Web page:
Friday, May 18, 2012

2012 Cannes Marathon: Missing (1982 film)

(Winner of the Palme D’or & Best Actor Prize to Jack Lemmon at the 1982 Cannes Film Festival)

Based on Thomas Hauer’s book, Missing is the story of a man and his daughter-in-law trying to American journalist Charles Horman during 1973 coup in Chile. Directed by Costas-Gavras and screenplay by Costas-Gavras and Donald E. Stewart, the film explores the search of a man from his own wife and father as they also encounter a world ravaged by chaos following the fall of Salvador Allende. Starring Jack Lemmon, Sissy Spacek, Melanie Mayron, Charles Cioffi, Janice Rule, and John Shea as Charles Horman. Missing is an intense suspense-drama from Costas-Gavras.

Days after Pinochet’s coup against Salvador Allende in 1973 Chile, left-wing journalist Charles Horman and his friend Terry Simon (Melanie Mayron) has just returned from Vina del Mar as they have a scoop about what’s been happening. With Horman’s wife Beth (Sissy Spacek) living in Santiago as she is helping out other people in the city, Charles believes something is happening as he suddenly disappears. With Beth trying to find her husband, her father-in-law Ed (Jack Lemmon) arrives to help out though he believes that it’s Charles’ fault due to his own political idealism. While Ed asks some American officials in the U.S. Ambassador (Richard Venture), its consul Phil Putnam (David Clennon), and a naval captain in Ray Tower (Charles Cioffi) to help out, Beth remains unsure.

While Terry reveals what Charles was looking for and why they were at the Vina del Mar, Beth and Ed look for clues as Ed wondering what is taking so long. With Beth frustrated with the government as she and Ed talk to locals about what might’ve happened, Ed starts to believe that the Americans might be covering something up as he confronts them over what is taking so long. He and Beth decide to take matters into their own hands as they read Charles’ notes over what he found in Vina del Mar as it reveals that the man he and Terry met in a naval engineer named Andrew Babcock (Richard Bradford) might’ve played a role in the coup. After talking to one of Charles’ colleagues in David Holloway (Keith Szarabajka) who had been taken away and interrogated with another journalist in Frank Teruggi (Joe Regalbuto).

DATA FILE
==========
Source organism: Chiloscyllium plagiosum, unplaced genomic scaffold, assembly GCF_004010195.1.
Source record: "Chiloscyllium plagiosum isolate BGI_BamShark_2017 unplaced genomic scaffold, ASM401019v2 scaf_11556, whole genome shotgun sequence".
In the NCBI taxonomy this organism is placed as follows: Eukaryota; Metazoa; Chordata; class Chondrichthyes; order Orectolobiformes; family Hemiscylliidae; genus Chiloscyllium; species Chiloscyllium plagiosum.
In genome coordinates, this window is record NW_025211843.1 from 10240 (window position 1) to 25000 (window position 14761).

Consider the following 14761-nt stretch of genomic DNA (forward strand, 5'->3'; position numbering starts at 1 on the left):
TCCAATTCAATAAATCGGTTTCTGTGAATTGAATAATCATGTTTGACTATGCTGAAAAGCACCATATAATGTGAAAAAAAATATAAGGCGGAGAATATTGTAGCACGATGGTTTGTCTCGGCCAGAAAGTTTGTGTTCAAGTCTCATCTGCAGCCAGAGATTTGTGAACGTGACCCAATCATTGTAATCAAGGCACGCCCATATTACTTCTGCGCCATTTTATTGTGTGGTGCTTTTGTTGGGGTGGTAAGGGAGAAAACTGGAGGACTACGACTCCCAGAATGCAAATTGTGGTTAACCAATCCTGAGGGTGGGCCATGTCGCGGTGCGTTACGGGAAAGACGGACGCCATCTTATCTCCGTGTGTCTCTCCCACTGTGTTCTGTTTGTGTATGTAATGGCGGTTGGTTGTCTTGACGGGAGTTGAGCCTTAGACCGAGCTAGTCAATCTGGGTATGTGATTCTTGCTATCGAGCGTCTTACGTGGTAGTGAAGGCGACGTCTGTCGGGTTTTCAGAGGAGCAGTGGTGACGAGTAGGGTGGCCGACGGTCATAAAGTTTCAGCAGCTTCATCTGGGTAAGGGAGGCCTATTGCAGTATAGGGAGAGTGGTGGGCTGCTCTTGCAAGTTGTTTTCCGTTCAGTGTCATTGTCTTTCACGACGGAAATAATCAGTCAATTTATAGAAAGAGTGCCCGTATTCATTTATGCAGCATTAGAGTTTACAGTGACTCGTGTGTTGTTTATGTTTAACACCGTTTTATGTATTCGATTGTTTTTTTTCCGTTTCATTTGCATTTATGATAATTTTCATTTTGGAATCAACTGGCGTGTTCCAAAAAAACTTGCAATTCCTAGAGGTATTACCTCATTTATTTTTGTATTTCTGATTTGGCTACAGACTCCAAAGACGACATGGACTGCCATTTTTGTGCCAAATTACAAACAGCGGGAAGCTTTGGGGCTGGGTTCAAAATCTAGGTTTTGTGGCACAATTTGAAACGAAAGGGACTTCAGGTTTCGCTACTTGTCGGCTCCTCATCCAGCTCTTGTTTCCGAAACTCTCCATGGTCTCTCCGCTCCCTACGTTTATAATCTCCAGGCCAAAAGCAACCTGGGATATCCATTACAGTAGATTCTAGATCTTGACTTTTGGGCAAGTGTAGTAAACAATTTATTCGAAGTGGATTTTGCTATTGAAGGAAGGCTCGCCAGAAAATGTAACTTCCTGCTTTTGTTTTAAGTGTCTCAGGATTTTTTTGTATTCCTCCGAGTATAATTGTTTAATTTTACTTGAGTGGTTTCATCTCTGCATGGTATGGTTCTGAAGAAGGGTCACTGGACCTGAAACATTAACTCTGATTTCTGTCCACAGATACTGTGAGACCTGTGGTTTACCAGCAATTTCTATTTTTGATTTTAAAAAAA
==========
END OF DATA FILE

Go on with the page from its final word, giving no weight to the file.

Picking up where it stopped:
Ed and Beth continue their investigation with the help of freelance journalist Kate Newman (Janice Rule) as they reveal that Charles also met a colonel in Sean Patrick (Jerry Hardin) at Vina del Mar where they also meet Tower at a party. Ed and Beth make a discovery about what probably did happen to Charles as Ed would search for answers on his own. What happens would force Ed to confront the people he trusted with finding his son.

The film is about a man and his daughter-in-law trying to find his son during the 1973 coup of Chile where two different political views of young and old are shaken by a troubled world as they’re just wanting find out what happened to this man that has disappeared. While it’s a film that is essentially a mystery of sorts with a lot of political drama set in the mix against this backdrop, it’s a film that also raises questions about the role of the American government in this military coup that is led by Pinochet. Yet, it’s the human drama that Costas-Gavras and co-writer Donald E. Stewart, with additional contributions from John Nichols, are interested in as a father is just trying to figure out what his son and daughter-in-law were doing in Chile and why did his son suddenly disappear like that. While the government would make claims that the disappearance is staged where Charles’ wife would rebuke that it’s bullshit.